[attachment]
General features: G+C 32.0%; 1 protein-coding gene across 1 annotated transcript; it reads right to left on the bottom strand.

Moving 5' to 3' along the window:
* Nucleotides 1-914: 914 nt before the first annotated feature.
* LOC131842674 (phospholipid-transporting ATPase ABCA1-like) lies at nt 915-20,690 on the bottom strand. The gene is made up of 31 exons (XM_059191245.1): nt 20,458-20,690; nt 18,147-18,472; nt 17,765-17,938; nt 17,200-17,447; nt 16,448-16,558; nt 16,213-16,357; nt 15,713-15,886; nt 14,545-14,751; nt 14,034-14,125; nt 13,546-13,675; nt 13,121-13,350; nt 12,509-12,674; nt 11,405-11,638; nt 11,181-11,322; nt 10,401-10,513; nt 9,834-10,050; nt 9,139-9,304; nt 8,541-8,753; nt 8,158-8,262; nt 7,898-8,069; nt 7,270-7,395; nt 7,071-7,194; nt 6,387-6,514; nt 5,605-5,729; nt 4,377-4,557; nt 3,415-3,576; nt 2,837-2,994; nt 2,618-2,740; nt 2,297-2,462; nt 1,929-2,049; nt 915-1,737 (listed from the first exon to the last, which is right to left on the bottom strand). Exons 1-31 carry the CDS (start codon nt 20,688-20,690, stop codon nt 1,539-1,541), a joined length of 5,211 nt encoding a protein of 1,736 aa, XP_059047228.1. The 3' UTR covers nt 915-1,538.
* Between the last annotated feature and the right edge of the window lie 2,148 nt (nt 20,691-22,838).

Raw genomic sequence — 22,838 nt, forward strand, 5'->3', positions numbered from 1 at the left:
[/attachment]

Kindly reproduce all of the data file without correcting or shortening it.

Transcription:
General features: G+C 32.0%; 1 protein-coding gene across 1 annotated transcript; it reads right to left on the bottom strand.

Moving 5' to 3' along the window:
* Nucleotides 1-914: 914 nt before the first annotated feature.
* LOC131842674 (phospholipid-transporting ATPase ABCA1-like) lies at nt 915-20,690 on the bottom strand. The gene is made up of 31 exons (XM_059191245.1): nt 20,458-20,690; nt 18,147-18,472; nt 17,765-17,938; nt 17,200-17,447; nt 16,448-16,558; nt 16,213-16,357; nt 15,713-15,886; nt 14,545-14,751; nt 14,034-14,125; nt 13,546-13,675; nt 13,121-13,350; nt 12,509-12,674; nt 11,405-11,638; nt 11,181-11,322; nt 10,401-10,513; nt 9,834-10,050; nt 9,139-9,304; nt 8,541-8,753; nt 8,158-8,262; nt 7,898-8,069; nt 7,270-7,395; nt 7,071-7,194; nt 6,387-6,514; nt 5,605-5,729; nt 4,377-4,557; nt 3,415-3,576; nt 2,837-2,994; nt 2,618-2,740; nt 2,297-2,462; nt 1,929-2,049; nt 915-1,737 (listed from the first exon to the last, which is right to left on the bottom strand). Exons 1-31 carry the CDS (start codon nt 20,688-20,690, stop codon nt 1,539-1,541), a joined length of 5,211 nt encoding a protein of 1,736 aa, XP_059047228.1. The 3' UTR covers nt 915-1,538.
* Between the last annotated feature and the right edge of the window lie 2,148 nt (nt 20,691-22,838).

Raw genomic sequence — 22,838 nt, forward strand, 5'->3', positions numbered from 1 at the left: